Technology, information theory.  ---  Keywords.  Problems with keywords.  (1) One problem with keywords is that a word can have multiple meanings.  Some classification systems deal with this problem by assigning numbers to keywords.  (2) A second problem with keywords.  Library catalogs are based on classification systems (Ex. Dewey, LOC) that attempt to assign a subject to a book, as if that is possible.  Books are often around 200 pages long, and typically contain ideas on many subjects.  Better to assign a subject at the chapter or paragraph level.  (3) Another problem is that as knowledge grows, classification systems change.  Some concepts go out of date.  New concepts are formed.  New relationships form between concepts.  Pre-set classification systems can't handle this well.  ---  6/21/2004

Technology, information theory.  ---  Keywords.  The subjects in a classification system are often denoted by keywords.  ---  6/21/2004

Technology, information theory.  ---  Language and information.  Can you put natural language in symbolic form so that a computer can manipulate it?  Ideas toward a natural human language that computers can work with: (1) Use exact words.  Not metaphorical language.  One word having only one meaning.  (2) Get rid of pronouns.  Get rid of contractions.  Get rid of abbreviations.  (3) Use S-V-O sentence structure.  Do not use compound sentence structures having multiple clauses or phrases.  (4) Use syllogistic structure whenever possible.  One idea per paragraph.  ---  3/3/1999

Technology, information theory.  ---  Levels of information description.  There are several levels of information description.  (1) Index: an index is a list of words.  (2) Glossary: a glossary is list of words along with a short description of each word.  (3) Encyclopedia: an encyclopedia is a list of words along with a full discussion of each word.  ---  3/13/2007

Technology, information theory.  ---  Libraries have electronic catalogs of books.  Online bookstores have electronic catalogs of books.  But what we really need is an electronic catalog of ideas.  Finer granularity, from the book to the idea level.  (1) Every idea gets a synopsis or abstract.  (2) Every idea gets a list of keywords.  (3) Keywords linked in web shaped concept map.  (4) Ideas will be: logically explicit; short as possible; exact language; no figurative language; no esoteric words; plain speak.  ---  7/21/2000

Technology, information theory.  ---  Library (the right answers) has latest and best information.  Archive (all the wrong answers and reasons why wrong?) has old information and wrong information.  ---  11/01/1994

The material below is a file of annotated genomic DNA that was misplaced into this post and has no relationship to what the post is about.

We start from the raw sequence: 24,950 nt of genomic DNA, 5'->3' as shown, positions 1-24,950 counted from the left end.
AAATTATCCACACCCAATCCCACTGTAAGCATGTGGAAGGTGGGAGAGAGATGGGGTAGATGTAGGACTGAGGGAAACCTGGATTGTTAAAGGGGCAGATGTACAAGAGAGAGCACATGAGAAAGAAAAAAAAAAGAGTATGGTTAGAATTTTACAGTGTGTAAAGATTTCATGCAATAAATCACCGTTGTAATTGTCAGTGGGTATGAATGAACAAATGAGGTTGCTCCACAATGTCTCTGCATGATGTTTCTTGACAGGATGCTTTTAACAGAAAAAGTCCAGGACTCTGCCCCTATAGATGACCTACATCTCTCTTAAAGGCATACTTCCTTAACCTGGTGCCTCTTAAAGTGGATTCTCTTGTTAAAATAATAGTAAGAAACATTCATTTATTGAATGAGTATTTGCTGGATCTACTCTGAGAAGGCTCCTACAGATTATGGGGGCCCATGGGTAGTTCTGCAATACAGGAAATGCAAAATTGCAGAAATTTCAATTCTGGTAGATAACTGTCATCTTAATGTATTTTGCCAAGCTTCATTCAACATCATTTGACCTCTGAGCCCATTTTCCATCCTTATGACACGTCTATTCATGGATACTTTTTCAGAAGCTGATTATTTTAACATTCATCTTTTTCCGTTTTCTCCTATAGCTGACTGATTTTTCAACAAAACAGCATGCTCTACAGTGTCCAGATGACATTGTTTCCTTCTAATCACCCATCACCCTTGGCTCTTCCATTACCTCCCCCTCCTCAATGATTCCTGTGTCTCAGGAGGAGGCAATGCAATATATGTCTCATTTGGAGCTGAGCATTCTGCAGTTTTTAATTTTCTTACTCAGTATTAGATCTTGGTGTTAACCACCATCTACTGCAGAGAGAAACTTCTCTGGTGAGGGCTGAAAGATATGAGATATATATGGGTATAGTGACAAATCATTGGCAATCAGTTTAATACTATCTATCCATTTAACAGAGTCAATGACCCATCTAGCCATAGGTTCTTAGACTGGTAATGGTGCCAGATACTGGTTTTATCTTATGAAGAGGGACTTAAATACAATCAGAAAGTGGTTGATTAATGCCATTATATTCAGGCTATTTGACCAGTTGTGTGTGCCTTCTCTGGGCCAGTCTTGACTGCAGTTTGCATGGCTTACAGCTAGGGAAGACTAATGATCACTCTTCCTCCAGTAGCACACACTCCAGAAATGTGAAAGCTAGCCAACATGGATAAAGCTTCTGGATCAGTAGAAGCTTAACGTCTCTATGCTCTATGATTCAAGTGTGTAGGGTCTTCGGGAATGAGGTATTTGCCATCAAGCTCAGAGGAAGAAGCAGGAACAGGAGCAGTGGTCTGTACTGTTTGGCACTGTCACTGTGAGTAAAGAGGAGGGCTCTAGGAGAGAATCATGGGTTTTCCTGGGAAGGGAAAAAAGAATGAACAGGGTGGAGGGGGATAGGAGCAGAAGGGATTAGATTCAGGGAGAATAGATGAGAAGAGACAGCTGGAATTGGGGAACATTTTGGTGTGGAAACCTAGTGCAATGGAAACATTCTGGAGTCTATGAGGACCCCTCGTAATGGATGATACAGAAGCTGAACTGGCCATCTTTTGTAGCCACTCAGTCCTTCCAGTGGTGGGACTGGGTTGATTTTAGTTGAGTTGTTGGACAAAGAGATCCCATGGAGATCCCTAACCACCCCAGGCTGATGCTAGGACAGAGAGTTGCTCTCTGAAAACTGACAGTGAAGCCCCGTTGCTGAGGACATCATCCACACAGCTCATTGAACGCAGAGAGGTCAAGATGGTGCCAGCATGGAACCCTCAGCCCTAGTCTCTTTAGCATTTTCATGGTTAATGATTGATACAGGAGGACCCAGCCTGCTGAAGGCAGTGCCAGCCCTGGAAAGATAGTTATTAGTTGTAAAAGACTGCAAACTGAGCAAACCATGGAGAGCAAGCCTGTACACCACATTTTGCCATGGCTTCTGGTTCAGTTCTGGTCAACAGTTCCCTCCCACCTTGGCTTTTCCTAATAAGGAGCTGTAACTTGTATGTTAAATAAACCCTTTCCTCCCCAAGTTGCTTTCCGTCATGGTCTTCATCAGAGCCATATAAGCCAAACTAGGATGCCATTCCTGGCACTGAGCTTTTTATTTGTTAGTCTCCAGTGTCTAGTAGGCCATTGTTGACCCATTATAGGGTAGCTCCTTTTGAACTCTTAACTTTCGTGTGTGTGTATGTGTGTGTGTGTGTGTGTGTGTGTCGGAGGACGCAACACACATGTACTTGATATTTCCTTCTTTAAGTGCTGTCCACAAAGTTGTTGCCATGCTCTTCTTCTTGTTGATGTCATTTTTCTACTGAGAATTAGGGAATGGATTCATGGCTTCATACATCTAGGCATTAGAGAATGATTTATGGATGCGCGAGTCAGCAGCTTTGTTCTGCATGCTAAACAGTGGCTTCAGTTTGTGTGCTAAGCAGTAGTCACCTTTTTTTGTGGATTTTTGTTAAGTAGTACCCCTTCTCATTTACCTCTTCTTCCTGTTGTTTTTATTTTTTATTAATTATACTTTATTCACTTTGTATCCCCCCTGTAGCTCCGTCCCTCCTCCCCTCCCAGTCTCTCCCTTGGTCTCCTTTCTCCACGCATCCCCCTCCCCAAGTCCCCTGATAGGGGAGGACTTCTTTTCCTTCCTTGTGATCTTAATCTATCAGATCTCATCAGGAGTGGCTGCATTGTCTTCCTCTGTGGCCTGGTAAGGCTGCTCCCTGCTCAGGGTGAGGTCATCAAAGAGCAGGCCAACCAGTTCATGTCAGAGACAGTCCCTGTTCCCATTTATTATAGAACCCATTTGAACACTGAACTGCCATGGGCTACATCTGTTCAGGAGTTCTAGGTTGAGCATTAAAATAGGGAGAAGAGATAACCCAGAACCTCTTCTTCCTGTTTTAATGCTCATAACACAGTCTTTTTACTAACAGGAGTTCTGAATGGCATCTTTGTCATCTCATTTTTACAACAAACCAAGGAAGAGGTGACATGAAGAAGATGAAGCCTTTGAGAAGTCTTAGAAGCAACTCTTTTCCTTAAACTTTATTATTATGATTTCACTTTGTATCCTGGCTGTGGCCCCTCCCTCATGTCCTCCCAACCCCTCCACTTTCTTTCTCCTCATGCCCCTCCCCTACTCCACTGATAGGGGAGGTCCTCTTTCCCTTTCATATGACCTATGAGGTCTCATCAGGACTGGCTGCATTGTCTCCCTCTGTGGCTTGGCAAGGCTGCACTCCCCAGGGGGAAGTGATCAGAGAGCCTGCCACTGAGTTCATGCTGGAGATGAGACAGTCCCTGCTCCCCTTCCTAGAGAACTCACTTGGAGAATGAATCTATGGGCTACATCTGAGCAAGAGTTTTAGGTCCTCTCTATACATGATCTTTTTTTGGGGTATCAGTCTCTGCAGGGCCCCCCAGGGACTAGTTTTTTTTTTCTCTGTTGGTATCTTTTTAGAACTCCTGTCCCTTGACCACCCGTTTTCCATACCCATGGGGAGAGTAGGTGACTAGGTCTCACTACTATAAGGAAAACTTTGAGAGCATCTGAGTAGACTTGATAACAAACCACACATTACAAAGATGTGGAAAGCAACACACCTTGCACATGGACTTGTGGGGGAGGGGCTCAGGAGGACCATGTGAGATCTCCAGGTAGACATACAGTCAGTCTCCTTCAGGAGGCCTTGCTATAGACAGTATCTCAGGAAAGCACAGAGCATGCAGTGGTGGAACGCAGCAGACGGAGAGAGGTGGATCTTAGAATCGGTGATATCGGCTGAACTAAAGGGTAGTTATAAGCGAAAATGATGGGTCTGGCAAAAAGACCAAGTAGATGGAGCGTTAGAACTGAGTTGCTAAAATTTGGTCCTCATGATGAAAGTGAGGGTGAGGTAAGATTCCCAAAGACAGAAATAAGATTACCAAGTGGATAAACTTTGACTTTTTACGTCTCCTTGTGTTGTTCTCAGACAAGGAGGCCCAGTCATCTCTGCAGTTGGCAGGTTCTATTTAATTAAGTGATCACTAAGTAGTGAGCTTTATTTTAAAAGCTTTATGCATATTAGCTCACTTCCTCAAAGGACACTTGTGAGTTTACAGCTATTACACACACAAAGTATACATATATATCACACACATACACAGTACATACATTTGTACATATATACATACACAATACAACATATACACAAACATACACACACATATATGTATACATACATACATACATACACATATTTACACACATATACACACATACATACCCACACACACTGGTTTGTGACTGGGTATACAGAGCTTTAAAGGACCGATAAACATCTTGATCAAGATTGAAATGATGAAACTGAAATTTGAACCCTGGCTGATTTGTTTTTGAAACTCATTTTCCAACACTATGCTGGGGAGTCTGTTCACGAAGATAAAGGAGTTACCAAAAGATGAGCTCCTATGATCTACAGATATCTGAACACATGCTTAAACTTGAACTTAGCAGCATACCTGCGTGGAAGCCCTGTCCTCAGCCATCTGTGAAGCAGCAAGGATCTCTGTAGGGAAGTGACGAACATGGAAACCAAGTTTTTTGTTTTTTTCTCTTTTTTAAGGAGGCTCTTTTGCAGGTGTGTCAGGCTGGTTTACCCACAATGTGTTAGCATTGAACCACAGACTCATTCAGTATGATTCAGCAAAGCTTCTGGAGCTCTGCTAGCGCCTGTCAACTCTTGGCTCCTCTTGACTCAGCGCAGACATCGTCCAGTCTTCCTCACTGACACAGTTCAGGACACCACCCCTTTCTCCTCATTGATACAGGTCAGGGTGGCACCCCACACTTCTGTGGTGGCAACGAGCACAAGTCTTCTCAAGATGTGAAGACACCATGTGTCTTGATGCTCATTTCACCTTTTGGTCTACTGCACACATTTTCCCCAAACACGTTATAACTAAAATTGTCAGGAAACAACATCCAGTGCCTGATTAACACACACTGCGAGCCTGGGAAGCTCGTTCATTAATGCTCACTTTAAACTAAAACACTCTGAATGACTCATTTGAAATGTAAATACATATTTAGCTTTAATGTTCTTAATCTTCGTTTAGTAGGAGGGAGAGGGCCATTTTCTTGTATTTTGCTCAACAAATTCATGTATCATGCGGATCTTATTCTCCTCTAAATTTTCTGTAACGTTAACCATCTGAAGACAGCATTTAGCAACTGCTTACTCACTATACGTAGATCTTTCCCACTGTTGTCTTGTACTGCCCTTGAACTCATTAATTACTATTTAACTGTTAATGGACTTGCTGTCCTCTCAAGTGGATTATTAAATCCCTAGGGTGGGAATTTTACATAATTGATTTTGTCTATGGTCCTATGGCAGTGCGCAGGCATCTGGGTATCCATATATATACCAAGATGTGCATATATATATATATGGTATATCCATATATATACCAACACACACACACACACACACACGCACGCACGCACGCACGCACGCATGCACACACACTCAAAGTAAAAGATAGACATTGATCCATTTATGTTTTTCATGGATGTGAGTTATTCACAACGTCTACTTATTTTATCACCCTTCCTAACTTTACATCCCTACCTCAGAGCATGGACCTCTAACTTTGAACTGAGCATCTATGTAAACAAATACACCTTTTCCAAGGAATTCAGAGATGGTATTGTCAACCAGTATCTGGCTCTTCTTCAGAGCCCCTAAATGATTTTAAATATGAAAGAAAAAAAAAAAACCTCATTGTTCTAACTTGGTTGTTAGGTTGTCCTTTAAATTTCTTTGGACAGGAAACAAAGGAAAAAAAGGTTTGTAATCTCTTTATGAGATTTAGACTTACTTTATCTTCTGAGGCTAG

Technology, information theory.  ---  Library catalogs should have book reviews, and "see also" entries.  They should have a thesaurus of logical subject categories, both within the catalog and at the start.  ---  01/24/1994

Technology, information theory.  ---  Library of future.  Library in palm of hand.  Modem hook up anywhere, or wireless.  Links between libraries.  Hypertext and hypermedia.  ---  08/20/1993

Technology, information theory.  ---  Library.  (1) Cost to acquire information vs. speed of obsolescence of information.  (2) Commercial vendors of information vs. free to public information.  (3) Goal: much, cheap, easily accessible, high quality, up to date, information.  (4) Recommendations of quality works by subject and level of difficulty (elementary, high school, college, graduate school).  ---  12/06/1993

Technology, information theory.  ---  Library.  (1) Order:  (A) Catalog (ID number order).  (B) Index (alpha order).  (C) Thesaurus (logical subject order).  (2) Level:  (A) Super-book level.  (B) Book level.  (C) Sub-book level.  ---  01/01/1993

Technology, information theory.  ---  Library.  (1) Political issues: obscenity and pornography.  Free speech vs. censorship.  (2) Economic issues: costs, prices.  (3) Technological issues: digital vs. paper.  ---  01/01/1993

Technology, information theory.  ---  Library.  (1) Pro library work.  Information management is important for good education, for mental health, and for societal advancement.  Knowledge of principles of information management is important.  Organization, criticism, rating.  Quick, easy retrieval and access.  (2) Contra library work.  It is not a profession.  Professions deal with people's lives.  Ex. Doctor, lawyer, accountant.  It is not a science.  It is a technology.  ---  08/24/1994